What do you get if you cross criminal justice reform with Six Flags?
Unexpected collaborations may yield unexpected opportunities.
MFA Products of Design, School of Visual Arts
Guidance from Allan Chochinov
Unseal is founded on the premise that progress relies on cooperation and transparency in and between industries and communities. Rather than associate progress with sacrifice, Unseal suggests that interdisciplinary collaboration would create opportunities to align business and organizational objectives with the common good.
The brochure for the event begins to build out the vision: what organizations would take part, how they might be grouped, and therefore, what kind of solutions they could come up with. For example, maybe if the Harvard Negotiation Project, Corrections Officers USA, and Seekers Unlimited (an Edu-LARPing company) united, they could create an immersive training program for corrections officers to teach the conflict de-escalation and resolution skills that are currently lacking.
Unseal calls upon all industries to come together to share expertise in service of solutions, not only for criminal justice reform, but across many verticals, combating income inequality, destigmatizing mental illness, responding to the growing elderly population, etc.
Based on the TED model, Unseal pursues its mission by facilitating intensive, interdisciplinary summits. I envisioned Cross Cut, a conference that would bring together representatives of all sorts—corporations, academic institutions, non-profit organizations, advocacy groups, and experts—to open dialogue and come up with new ways to address criminal justice reform.
It started with a freshness seal peeled off a yogurt container.
Unseal came about during a first-semester MFA assignment to redesign the next thing you throw away. In my case, the discarded object was a freshness seal peeled off a yogurt container. As I started sketching, I became intrigued by the message that these seals convey. Ostensibly, freshness seals signal food preservation and safety (or at least a lack of tampering), and yet as I considered where we encounter them, I found a contradicting interpretation: You don’t find freshness seals on homemade jam you buy at the farmer’s market. You find them on products that have traveled a long way and have passed through many hands to get to you. So actually, you could read a freshness seal as a symbol of distance and an unknown journey. Using the seal as a metaphor, I started to think about the way that silo mentality and lack of transparency may actually make environments less safe and productive.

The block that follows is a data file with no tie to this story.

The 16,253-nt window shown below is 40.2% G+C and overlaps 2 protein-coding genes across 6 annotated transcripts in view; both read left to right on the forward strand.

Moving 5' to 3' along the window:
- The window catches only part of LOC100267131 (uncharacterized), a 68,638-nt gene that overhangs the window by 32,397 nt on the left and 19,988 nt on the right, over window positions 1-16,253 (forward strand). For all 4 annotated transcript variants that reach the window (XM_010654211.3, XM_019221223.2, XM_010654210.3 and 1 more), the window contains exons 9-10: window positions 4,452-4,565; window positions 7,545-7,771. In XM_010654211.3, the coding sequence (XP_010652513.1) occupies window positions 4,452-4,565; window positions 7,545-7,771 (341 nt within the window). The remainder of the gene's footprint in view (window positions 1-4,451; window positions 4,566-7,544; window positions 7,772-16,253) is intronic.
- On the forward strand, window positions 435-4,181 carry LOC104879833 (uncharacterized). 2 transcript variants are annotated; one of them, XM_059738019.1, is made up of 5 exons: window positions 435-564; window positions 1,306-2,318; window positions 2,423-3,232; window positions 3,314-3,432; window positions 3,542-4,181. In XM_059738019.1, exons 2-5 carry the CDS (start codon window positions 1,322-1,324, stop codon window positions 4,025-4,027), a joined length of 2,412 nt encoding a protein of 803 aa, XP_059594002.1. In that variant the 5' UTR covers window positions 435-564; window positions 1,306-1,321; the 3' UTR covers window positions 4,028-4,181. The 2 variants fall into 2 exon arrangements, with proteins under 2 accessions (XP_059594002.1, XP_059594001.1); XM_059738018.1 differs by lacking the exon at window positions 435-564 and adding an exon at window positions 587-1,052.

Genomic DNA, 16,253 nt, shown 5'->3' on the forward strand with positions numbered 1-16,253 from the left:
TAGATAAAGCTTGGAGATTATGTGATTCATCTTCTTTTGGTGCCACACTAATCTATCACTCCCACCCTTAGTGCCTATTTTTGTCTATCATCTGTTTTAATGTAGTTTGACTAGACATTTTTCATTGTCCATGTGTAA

I explored this theme by considering one of the United States’ least transparent systems: the criminal justice system. The United States has the largest prison population in the world, and has a much higher incarceration rate than other Western countries. The criminal justice system—from law enforcement to courts to corrections—is fraught with problems, such as systemic racism, disproportionate sentencing, and failure to rehabilitate inmates. These problems are exacerbated by lack of resources and counterproductive incentive structures, resulting in incoherent and inequitable carriage of justice and our current state of mass incarceration.
As I continued to learn about the many facets of the criminal justice system, I imagined strategic partnerships between criminal justice reform groups and companies such as Six Flags or Oculus. I built out these hypothetical partnerships by creating press releases and business model canvases based on the products at the intersections. This exercise revealed the possibilities that emerge when you create unconventional partnerships.
I also created designs for two apps—one for good, one for evil. The good app seeks to teach children about the functions and failings of the system by way of interactive, guided role play. The evil app, "PrisInvest" is a commentary on the problematic incentive structures created by prison privatization.